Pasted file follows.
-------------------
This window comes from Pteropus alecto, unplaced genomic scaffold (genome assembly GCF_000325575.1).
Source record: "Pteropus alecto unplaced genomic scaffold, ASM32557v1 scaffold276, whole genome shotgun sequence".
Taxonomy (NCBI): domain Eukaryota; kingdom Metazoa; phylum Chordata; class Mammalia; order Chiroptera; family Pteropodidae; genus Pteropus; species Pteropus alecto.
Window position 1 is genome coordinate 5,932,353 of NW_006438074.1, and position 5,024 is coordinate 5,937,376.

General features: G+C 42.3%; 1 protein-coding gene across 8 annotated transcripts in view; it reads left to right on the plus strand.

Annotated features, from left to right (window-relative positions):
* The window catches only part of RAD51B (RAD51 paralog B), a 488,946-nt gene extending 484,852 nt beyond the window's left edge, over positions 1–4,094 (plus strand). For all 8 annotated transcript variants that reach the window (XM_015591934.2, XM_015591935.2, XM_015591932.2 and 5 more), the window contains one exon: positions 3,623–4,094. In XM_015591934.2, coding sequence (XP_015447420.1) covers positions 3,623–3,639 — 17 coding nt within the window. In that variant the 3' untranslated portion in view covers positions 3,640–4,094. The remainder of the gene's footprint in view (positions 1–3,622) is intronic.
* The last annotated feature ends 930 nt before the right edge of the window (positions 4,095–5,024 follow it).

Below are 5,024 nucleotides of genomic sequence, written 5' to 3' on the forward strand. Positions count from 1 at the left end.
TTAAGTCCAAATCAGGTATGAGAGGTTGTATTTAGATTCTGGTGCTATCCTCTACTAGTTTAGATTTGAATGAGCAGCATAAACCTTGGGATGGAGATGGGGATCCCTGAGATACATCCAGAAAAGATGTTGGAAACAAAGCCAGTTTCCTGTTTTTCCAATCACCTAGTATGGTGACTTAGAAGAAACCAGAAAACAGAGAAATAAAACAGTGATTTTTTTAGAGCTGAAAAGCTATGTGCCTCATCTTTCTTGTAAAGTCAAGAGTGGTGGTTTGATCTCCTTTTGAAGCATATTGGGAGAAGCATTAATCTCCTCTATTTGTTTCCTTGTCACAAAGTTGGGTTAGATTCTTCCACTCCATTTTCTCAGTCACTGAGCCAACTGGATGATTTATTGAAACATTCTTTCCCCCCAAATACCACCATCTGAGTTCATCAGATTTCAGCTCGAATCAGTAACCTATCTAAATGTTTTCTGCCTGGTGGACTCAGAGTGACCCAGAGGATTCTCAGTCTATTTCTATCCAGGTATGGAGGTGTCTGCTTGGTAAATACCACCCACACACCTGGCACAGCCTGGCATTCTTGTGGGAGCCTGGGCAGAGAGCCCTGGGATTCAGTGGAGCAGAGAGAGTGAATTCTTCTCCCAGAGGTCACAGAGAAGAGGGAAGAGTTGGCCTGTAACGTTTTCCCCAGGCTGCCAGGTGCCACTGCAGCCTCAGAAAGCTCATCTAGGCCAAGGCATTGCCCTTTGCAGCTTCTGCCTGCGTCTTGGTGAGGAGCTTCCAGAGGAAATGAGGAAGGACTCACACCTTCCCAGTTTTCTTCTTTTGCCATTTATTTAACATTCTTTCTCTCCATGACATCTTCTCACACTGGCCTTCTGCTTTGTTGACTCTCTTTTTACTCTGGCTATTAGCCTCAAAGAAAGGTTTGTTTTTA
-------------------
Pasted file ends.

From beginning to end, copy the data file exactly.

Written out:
This window comes from Pteropus alecto, unplaced genomic scaffold (genome assembly GCF_000325575.1).
Source record: "Pteropus alecto unplaced genomic scaffold, ASM32557v1 scaffold276, whole genome shotgun sequence".
Taxonomy (NCBI): domain Eukaryota; kingdom Metazoa; phylum Chordata; class Mammalia; order Chiroptera; family Pteropodidae; genus Pteropus; species Pteropus alecto.
Window position 1 is genome coordinate 5,932,353 of NW_006438074.1, and position 5,024 is coordinate 5,937,376.

General features: G+C 42.3%; 1 protein-coding gene across 8 annotated transcripts in view; it reads left to right on the plus strand.

Annotated features, from left to right (window-relative positions):
* The window catches only part of RAD51B (RAD51 paralog B), a 488,946-nt gene extending 484,852 nt beyond the window's left edge, over positions 1–4,094 (plus strand). For all 8 annotated transcript variants that reach the window (XM_015591934.2, XM_015591935.2, XM_015591932.2 and 5 more), the window contains one exon: positions 3,623–4,094. In XM_015591934.2, coding sequence (XP_015447420.1) covers positions 3,623–3,639 — 17 coding nt within the window. In that variant the 3' untranslated portion in view covers positions 3,640–4,094. The remainder of the gene's footprint in view (positions 1–3,622) is intronic.
* The last annotated feature ends 930 nt before the right edge of the window (positions 4,095–5,024 follow it).

Below are 5,024 nucleotides of genomic sequence, written 5' to 3' on the forward strand. Positions count from 1 at the left end.
TTAAGTCCAAATCAGGTATGAGAGGTTGTATTTAGATTCTGGTGCTATCCTCTACTAGTTTAGATTTGAATGAGCAGCATAAACCTTGGGATGGAGATGGGGATCCCTGAGATACATCCAGAAAAGATGTTGGAAACAAAGCCAGTTTCCTGTTTTTCCAATCACCTAGTATGGTGACTTAGAAGAAACCAGAAAACAGAGAAATAAAACAGTGATTTTTTTAGAGCTGAAAAGCTATGTGCCTCATCTTTCTTGTAAAGTCAAGAGTGGTGGTTTGATCTCCTTTTGAAGCATATTGGGAGAAGCATTAATCTCCTCTATTTGTTTCCTTGTCACAAAGTTGGGTTAGATTCTTCCACTCCATTTTCTCAGTCACTGAGCCAACTGGATGATTTATTGAAACATTCTTTCCCCCCAAATACCACCATCTGAGTTCATCAGATTTCAGCTCGAATCAGTAACCTATCTAAATGTTTTCTGCCTGGTGGACTCAGAGTGACCCAGAGGATTCTCAGTCTATTTCTATCCAGGTATGGAGGTGTCTGCTTGGTAAATACCACCCACACACCTGGCACAGCCTGGCATTCTTGTGGGAGCCTGGGCAGAGAGCCCTGGGATTCAGTGGAGCAGAGAGAGTGAATTCTTCTCCCAGAGGTCACAGAGAAGAGGGAAGAGTTGGCCTGTAACGTTTTCCCCAGGCTGCCAGGTGCCACTGCAGCCTCAGAAAGCTCATCTAGGCCAAGGCATTGCCCTTTGCAGCTTCTGCCTGCGTCTTGGTGAGGAGCTTCCAGAGGAAATGAGGAAGGACTCACACCTTCCCAGTTTTCTTCTTTTGCCATTTATTTAACATTCTTTCTCTCCATGACATCTTCTCACACTGGCCTTCTGCTTTGTTGACTCTCTTTTTACTCTGGCTATTAGCCTCAAAGAAAGGTTTGTTTTTA